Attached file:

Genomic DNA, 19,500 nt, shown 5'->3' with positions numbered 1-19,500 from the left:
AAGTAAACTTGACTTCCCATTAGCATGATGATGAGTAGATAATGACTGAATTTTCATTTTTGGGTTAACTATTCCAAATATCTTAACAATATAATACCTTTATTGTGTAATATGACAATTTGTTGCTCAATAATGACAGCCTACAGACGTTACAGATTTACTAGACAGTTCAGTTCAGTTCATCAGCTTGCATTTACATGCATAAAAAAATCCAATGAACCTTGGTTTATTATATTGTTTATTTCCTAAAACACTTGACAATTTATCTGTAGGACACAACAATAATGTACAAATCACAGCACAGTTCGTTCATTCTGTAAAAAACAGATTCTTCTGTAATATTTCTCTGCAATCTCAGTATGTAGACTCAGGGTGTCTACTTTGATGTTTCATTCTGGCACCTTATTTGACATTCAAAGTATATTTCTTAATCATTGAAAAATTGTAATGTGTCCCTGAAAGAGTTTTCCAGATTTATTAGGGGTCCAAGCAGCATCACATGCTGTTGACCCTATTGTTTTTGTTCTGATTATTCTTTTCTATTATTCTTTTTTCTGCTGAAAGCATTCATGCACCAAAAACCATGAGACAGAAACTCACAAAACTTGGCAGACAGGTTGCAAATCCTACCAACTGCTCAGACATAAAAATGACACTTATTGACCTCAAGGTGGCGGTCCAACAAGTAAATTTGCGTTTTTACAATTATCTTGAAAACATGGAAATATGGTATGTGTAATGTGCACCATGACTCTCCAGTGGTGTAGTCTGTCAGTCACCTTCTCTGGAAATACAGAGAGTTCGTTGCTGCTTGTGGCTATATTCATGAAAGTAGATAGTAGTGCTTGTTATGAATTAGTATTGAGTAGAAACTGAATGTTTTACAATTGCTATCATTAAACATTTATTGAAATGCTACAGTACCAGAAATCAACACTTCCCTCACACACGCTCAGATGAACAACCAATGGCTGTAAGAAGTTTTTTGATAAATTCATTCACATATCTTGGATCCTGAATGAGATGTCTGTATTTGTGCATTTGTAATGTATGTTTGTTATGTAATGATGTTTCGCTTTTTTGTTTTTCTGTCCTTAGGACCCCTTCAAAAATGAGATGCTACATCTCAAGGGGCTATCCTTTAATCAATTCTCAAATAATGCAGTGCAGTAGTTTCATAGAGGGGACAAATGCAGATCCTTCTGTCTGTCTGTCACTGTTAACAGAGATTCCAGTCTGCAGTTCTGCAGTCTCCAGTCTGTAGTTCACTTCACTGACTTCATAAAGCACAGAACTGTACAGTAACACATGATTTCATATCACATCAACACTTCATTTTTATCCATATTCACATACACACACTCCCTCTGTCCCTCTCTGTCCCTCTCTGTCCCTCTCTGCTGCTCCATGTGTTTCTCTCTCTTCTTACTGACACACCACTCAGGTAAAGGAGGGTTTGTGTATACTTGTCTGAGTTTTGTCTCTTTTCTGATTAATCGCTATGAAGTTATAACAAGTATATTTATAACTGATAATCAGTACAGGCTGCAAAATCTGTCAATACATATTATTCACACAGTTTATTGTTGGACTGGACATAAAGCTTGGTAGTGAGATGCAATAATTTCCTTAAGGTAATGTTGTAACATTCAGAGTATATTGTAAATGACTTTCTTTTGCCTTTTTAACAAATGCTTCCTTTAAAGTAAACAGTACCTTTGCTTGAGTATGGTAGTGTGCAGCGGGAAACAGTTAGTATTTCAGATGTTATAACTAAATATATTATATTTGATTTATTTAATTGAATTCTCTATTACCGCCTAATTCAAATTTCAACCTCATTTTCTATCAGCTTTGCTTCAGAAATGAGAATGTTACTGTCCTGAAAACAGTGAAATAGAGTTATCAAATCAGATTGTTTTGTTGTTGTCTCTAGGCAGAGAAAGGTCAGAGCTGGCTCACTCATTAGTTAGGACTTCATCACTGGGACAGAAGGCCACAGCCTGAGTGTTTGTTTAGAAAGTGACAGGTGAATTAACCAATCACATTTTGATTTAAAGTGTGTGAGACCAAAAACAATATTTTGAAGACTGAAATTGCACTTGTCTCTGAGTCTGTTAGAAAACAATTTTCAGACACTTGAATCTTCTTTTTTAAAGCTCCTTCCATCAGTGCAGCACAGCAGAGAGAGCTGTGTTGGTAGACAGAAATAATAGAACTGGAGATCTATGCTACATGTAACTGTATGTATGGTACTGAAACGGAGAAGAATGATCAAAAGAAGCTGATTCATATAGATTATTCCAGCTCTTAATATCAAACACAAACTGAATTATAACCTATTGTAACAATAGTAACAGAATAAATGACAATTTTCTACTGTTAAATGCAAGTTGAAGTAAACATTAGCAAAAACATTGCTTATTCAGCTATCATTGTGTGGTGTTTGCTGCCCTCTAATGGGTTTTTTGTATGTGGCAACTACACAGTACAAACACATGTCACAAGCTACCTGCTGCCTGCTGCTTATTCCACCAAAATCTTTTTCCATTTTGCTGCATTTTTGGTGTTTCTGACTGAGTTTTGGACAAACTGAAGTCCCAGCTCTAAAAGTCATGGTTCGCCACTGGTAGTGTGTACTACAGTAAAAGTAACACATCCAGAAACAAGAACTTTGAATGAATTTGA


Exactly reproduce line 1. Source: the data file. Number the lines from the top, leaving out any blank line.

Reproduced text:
Genomic DNA, 19,500 nt, shown 5'->3' with positions numbered 1-19,500 from the left: